Tax Court dims hope on fuel tax credit suits


The Tax Court has ruled in Growmark, Inc. & Subsidiaries v. Commissioner (160 T.C. No. 11) that taxpayers must reduce deductions related to fuel excise taxes if they receive refundable fuel tax credits, foreclosing on one of the last opportunities for taxpayers to win a case on the contentious issue.


The Tax Court largely followed the reasoning in a string of other decisions that favored the IRS. At issue is whether taxpayers must either reduce deductions based on fuel tax liability or include their refundable fuel tax credits in income. The IRS has generally agreed (CCA 201342010) that when there is no actual excise tax liability, a purely refundable fuel tax credit does not reduce any deduction for fuel or create any addition to income. When there is actual fuel tax liability, however, the IRS argues that the credits must first offset this liability and reduce the deduction for tax expense (or cost of goods sold), or be included in income.

The IRS has released both a notice (Notice 2015-56) and Chief Counsel Advice (CCA 201406001) outlining this position, and has made it the focus of a compliance campaign. Taxpayers have yet to win a case on the issue despite six different courts taking it up:

  • Sunoco v. U.S. (No. 15-587T): The IRS prevailed in the Court of Federal Claims and Federal Circuit Court of Appeals, which declined to rehear the case en banc. The Supreme Court also declined to hear the case.
  • Delek US Holdings, Inc v. U.S. (No. 21-5257): The district court echoed Sunoco in its decision, which was upheld by a unanimous three-judge panel in the Sixth Circuit.
  • Exxon Mobil Corp v. U.S.A. (3:16-cv-02921): The district court agreed with the IRS and was upheld by the Fifth Circuit, which also declined a request for en banc rehearing.  

Growmark was one of the last opportunities for a taxpayer victory. The Tax Court had resolved all the other issues in the case in 2019, raising hopes that the court was struggling with the issue and could break from the other decisions. In the end, the Tax Court offered a strong endorsement of the other rulings, holding that the legislative history and statutory construction support a reading that tax credits must first be used to offset tax liability. There are few remaining opportunities for taxpayers to win on the issue, though Growmark can be appealed to the Seventh Circuit.


None of the cases address situations in which the activity that generates the fuel tax credit is in a separate entity from the activity that generates the tax liability for excise tax purposes. Taxpayers should consider how different structures may affect the tax result.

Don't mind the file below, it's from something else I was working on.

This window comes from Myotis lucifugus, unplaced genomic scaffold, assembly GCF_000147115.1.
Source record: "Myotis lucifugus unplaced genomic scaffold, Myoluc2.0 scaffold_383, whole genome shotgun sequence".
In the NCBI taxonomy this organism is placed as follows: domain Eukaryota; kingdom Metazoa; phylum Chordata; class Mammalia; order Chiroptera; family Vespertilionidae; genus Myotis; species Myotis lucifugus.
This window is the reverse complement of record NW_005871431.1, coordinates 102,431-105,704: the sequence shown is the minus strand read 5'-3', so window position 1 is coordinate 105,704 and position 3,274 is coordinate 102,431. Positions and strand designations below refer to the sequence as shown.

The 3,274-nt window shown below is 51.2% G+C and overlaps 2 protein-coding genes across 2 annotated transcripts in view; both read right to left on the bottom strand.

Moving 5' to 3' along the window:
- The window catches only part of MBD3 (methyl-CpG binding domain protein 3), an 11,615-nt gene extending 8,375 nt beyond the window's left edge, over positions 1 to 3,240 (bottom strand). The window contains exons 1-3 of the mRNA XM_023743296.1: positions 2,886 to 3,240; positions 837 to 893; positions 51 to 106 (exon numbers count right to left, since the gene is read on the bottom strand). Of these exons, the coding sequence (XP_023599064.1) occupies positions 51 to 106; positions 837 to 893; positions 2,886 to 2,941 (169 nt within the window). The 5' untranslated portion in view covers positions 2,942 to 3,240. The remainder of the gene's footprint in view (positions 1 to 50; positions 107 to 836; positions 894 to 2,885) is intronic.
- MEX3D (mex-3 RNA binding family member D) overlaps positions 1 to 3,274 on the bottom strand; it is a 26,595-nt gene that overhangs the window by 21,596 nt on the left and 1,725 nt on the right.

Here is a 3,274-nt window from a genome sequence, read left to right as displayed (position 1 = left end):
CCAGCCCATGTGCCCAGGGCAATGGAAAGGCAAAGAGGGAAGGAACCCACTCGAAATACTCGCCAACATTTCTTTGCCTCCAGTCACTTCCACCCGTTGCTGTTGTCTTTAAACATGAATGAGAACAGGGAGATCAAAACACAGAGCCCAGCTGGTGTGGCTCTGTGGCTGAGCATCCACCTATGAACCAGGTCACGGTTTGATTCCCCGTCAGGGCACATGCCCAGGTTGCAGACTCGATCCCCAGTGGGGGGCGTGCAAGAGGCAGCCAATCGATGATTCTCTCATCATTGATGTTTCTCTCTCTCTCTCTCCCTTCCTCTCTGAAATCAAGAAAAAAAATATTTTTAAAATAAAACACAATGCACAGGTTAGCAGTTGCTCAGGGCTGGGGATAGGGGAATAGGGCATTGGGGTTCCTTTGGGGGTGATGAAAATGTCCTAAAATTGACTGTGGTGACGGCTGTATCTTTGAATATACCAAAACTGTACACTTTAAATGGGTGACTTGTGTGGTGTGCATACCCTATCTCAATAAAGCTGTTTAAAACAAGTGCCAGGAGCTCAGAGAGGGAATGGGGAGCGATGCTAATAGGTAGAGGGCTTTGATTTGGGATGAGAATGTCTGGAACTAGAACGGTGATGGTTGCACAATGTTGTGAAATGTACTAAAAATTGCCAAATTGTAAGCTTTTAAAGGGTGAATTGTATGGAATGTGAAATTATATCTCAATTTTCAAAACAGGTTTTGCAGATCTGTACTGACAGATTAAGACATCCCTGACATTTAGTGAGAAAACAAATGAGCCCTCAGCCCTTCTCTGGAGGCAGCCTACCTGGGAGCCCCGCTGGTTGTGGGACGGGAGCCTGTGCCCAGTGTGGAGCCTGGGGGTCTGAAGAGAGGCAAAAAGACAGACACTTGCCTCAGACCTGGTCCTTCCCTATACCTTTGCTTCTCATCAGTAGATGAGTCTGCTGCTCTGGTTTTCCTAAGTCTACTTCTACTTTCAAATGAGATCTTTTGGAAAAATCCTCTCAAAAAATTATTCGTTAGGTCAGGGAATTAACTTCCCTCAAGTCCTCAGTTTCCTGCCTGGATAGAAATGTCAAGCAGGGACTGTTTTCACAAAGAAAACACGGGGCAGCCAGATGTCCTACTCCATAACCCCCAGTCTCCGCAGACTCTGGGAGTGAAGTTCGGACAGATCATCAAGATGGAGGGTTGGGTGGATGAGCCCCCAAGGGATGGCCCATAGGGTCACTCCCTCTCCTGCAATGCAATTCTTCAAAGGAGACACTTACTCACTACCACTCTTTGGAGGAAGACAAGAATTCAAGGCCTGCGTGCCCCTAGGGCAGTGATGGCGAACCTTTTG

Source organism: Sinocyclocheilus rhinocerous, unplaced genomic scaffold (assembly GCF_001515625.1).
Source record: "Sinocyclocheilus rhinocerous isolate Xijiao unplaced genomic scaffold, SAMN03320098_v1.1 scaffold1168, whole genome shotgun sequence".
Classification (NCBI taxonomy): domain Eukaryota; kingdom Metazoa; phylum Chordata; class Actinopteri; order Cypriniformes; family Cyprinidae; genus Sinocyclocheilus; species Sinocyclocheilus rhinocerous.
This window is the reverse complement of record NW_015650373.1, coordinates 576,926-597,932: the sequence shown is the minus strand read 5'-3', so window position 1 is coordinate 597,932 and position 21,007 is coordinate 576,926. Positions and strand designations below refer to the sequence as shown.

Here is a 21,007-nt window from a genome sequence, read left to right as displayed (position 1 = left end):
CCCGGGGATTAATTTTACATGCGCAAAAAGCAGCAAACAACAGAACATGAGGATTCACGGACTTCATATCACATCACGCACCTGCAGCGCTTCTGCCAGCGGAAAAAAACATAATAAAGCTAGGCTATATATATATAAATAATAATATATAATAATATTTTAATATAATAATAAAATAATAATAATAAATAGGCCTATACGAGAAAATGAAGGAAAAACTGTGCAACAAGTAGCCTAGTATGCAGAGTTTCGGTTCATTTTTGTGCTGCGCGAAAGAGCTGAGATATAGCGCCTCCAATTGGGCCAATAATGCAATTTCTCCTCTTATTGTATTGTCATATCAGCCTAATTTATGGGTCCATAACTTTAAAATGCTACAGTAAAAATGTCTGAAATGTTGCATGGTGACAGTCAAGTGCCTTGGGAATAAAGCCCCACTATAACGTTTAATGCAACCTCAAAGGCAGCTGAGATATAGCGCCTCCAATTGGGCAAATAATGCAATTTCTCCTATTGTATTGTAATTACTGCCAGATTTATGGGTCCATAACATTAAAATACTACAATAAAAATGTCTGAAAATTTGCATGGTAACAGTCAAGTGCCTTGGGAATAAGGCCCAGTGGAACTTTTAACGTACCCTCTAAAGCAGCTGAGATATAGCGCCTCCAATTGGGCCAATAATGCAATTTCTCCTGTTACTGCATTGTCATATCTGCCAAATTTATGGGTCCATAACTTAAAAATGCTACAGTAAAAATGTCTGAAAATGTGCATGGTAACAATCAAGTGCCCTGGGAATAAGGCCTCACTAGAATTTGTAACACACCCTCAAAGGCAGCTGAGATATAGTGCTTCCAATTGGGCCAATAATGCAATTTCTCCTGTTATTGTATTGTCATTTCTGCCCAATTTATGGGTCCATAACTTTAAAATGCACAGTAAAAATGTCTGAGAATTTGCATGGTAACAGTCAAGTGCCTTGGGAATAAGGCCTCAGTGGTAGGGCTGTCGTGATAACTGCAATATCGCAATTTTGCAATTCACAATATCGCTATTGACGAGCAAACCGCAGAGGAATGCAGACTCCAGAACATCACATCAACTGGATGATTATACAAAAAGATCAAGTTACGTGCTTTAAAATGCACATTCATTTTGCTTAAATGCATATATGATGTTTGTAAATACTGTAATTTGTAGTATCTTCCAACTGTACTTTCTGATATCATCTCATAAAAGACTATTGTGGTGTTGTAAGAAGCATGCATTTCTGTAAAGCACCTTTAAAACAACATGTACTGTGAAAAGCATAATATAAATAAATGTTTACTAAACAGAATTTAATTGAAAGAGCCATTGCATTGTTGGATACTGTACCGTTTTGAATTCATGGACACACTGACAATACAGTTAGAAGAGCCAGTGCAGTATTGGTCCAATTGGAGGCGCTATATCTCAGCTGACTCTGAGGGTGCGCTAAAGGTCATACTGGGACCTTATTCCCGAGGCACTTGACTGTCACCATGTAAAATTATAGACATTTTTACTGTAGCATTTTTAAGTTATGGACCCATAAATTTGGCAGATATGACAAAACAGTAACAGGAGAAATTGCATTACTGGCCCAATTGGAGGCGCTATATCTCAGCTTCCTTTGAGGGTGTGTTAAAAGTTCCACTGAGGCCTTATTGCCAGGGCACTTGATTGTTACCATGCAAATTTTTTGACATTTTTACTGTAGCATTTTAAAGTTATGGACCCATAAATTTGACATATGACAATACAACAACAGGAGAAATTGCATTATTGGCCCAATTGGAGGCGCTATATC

Tax professional standards statement

This content supports Grant Thornton LLP’s marketing of professional services and is not written tax advice directed at the particular facts and circumstances of any person. If you are interested in the topics presented herein, we encourage you to contact us or an independent tax professional to discuss their potential application to your particular situation. Nothing herein shall be construed as imposing a limitation on any person from disclosing the tax treatment or tax structure of any matter addressed herein. To the extent this content may be considered to contain written tax advice, any written advice contained in, forwarded with or attached to this content is not intended by Grant Thornton LLP to be used, and cannot be used, by any person for the purpose of avoiding penalties that may be imposed under the Internal Revenue Code.

The information contained herein is general in nature and is based on authorities that are subject to change. It is not, and should not be construed as, accounting, legal or tax advice provided by Grant Thornton LLP to the reader. This material may not be applicable to, or suitable for, the reader’s specific circumstances or needs and may require consideration of tax and nontax factors not described herein. Contact Grant Thornton LLP or other tax professionals prior to taking any action based upon this information. Changes in tax laws or other factors could affect, on a prospective or retroactive basis, the information contained herein; Grant Thornton LLP assumes no obligation to inform the reader of any such changes. All references to “Section,” “Sec.,” or “§” refer to the Internal Revenue Code of 1986, as amended.


More tax hot topics